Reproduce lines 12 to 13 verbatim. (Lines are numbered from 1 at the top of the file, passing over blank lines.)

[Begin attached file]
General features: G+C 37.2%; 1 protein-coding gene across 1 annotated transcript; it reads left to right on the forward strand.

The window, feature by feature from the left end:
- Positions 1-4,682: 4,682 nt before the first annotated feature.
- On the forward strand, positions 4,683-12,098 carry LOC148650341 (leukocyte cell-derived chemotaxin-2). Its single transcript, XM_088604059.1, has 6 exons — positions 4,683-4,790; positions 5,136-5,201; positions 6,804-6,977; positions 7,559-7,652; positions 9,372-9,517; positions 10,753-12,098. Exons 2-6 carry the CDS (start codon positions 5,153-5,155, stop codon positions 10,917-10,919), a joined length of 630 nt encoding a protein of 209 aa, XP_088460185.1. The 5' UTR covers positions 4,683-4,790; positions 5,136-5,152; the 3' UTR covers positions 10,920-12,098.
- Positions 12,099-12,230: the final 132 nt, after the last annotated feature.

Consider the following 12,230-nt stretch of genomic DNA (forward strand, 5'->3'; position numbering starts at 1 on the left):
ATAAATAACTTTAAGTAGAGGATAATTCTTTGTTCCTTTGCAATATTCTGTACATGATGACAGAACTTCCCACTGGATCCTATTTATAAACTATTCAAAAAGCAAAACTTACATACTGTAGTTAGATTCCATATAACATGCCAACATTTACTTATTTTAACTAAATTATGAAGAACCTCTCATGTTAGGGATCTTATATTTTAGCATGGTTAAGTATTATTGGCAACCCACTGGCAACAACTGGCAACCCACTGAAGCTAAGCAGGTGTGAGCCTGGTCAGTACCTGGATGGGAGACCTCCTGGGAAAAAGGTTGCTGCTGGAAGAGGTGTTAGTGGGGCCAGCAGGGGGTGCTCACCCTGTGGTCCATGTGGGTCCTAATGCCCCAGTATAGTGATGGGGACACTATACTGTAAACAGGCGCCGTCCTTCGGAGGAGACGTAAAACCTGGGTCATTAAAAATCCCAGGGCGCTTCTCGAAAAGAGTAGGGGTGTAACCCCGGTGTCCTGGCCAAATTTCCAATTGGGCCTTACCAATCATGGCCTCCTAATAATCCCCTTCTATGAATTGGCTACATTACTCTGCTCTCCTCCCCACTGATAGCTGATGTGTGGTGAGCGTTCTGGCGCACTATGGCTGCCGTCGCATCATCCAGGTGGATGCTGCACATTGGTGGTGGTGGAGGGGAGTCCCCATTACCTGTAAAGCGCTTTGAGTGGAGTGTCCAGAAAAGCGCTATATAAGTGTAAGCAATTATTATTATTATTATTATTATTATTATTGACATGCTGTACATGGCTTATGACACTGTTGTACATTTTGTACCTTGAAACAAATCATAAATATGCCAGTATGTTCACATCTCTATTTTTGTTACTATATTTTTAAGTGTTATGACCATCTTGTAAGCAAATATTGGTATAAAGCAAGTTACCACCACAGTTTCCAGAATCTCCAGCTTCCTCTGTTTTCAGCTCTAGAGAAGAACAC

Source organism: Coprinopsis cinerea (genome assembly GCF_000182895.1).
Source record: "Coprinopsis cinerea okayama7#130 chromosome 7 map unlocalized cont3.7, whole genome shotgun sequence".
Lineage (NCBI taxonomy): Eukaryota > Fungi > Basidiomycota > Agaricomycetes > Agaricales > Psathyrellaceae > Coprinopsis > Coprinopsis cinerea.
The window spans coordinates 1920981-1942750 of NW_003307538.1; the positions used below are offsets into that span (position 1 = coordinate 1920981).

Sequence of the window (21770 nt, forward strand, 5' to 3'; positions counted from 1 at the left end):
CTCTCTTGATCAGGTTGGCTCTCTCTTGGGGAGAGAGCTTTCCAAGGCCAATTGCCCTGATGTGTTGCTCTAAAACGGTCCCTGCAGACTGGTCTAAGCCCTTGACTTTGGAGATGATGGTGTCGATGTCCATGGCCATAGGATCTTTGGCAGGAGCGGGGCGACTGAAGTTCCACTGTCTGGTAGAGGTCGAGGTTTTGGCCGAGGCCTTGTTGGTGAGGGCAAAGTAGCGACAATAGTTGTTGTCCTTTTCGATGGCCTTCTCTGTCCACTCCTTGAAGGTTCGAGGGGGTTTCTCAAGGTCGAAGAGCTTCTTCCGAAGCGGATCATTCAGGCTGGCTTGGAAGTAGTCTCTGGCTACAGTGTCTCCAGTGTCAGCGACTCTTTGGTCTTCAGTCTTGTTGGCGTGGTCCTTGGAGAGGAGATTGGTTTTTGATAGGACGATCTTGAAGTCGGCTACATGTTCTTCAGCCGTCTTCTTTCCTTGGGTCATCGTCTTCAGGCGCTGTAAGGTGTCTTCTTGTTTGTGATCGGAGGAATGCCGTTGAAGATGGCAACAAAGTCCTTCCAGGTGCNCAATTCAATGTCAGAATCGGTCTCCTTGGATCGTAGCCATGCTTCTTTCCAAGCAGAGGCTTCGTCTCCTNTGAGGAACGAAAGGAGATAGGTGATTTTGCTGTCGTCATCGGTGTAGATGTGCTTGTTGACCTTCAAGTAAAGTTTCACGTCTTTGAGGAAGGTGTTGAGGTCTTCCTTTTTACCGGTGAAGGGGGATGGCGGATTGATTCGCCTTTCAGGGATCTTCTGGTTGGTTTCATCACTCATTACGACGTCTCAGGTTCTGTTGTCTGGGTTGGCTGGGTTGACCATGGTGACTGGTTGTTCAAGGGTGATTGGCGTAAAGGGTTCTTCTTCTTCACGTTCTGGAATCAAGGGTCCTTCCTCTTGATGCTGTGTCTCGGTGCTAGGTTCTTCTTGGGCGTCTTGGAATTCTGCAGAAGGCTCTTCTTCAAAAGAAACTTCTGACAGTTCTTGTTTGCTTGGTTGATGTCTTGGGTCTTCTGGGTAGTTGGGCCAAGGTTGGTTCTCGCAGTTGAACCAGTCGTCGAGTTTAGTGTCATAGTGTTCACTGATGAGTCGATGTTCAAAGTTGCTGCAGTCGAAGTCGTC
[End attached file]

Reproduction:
Sequence of the window (21770 nt, forward strand, 5' to 3'; positions counted from 1 at the left end):
CTCTCTTGATCAGGTTGGCTCTCTCTTGGGGAGAGAGCTTTCCAAGGCCAATTGCCCTGATGTGTTGCTCTAAAACGGTCCCTGCAGACTGGTCTAAGCCCTTGACTTTGGAGATGATGGTGTCGATGTCCATGGCCATAGGATCTTTGGCAGGAGCGGGGCGACTGAAGTTCCACTGTCTGGTAGAGGTCGAGGTTTTGGCCGAGGCCTTGTTGGTGAGGGCAAAGTAGCGACAATAGTTGTTGTCCTTTTCGATGGCCTTCTCTGTCCACTCCTTGAAGGTTCGAGGGGGTTTCTCAAGGTCGAAGAGCTTCTTCCGAAGCGGATCATTCAGGCTGGCTTGGAAGTAGTCTCTGGCTACAGTGTCTCCAGTGTCAGCGACTCTTTGGTCTTCAGTCTTGTTGGCGTGGTCCTTGGAGAGGAGATTGGTTTTTGATAGGACGATCTTGAAGTCGGCTACATGTTCTTCAGCCGTCTTCTTTCCTTGGGTCATCGTCTTCAGGCGCTGTAAGGTGTCTTCTTGTTTGTGATCGGAGGAATGCCGTTGAAGATGGCAACAAAGTCCTTCCAGGTGCNCAATTCAATGTCAGAATCGGTCTCCTTGGATCGTAGCCATGCTTCTTTCCAAGCAGAGGCTTCGTCTCCTNTGAGGAACGAAAGGAGATAGGTGATTTTGCTGTCGTCATCGGTGTAGATGTGCTTGTTGACCTTCAAGTAAAGTTTCACGTCTTTGAGGAAGGTGTTGAGGTCTTCCTTTTTACCGGTGAAGGGGGATGGCGGATTGATTCGCCTTTCAGGGATCTTCTGGTTGGTTTCATCACTCATTACGACGTCTCAGGTTCTGTTGTCTGGGTTGGCTGGGTTGACCATGGTGACTGGTTGTTCAAGGGTGATTGGCGTAAAGGGTTCTTCTTCTTCACGTTCTGGAATCAAGGGTCCTTCCTCTTGATGCTGTGTCTCGGTGCTAGGTTCTTCTTGGGCGTCTTGGAATTCTGCAGAAGGCTCTTCTTCAAAAGAAACTTCTGACAGTTCTTGTTTGCTTGGTTGATGTCTTGGGTCTTCTGGGTAGTTGGGCCAAGGTTGGTTCTCGCAGTTGAACCAGTCGTCGAGTTTAGTGTCATAGTGTTCACTGATGAGTCGATGTTCAAAGTTGCTGCAGTCGAAGTCGTC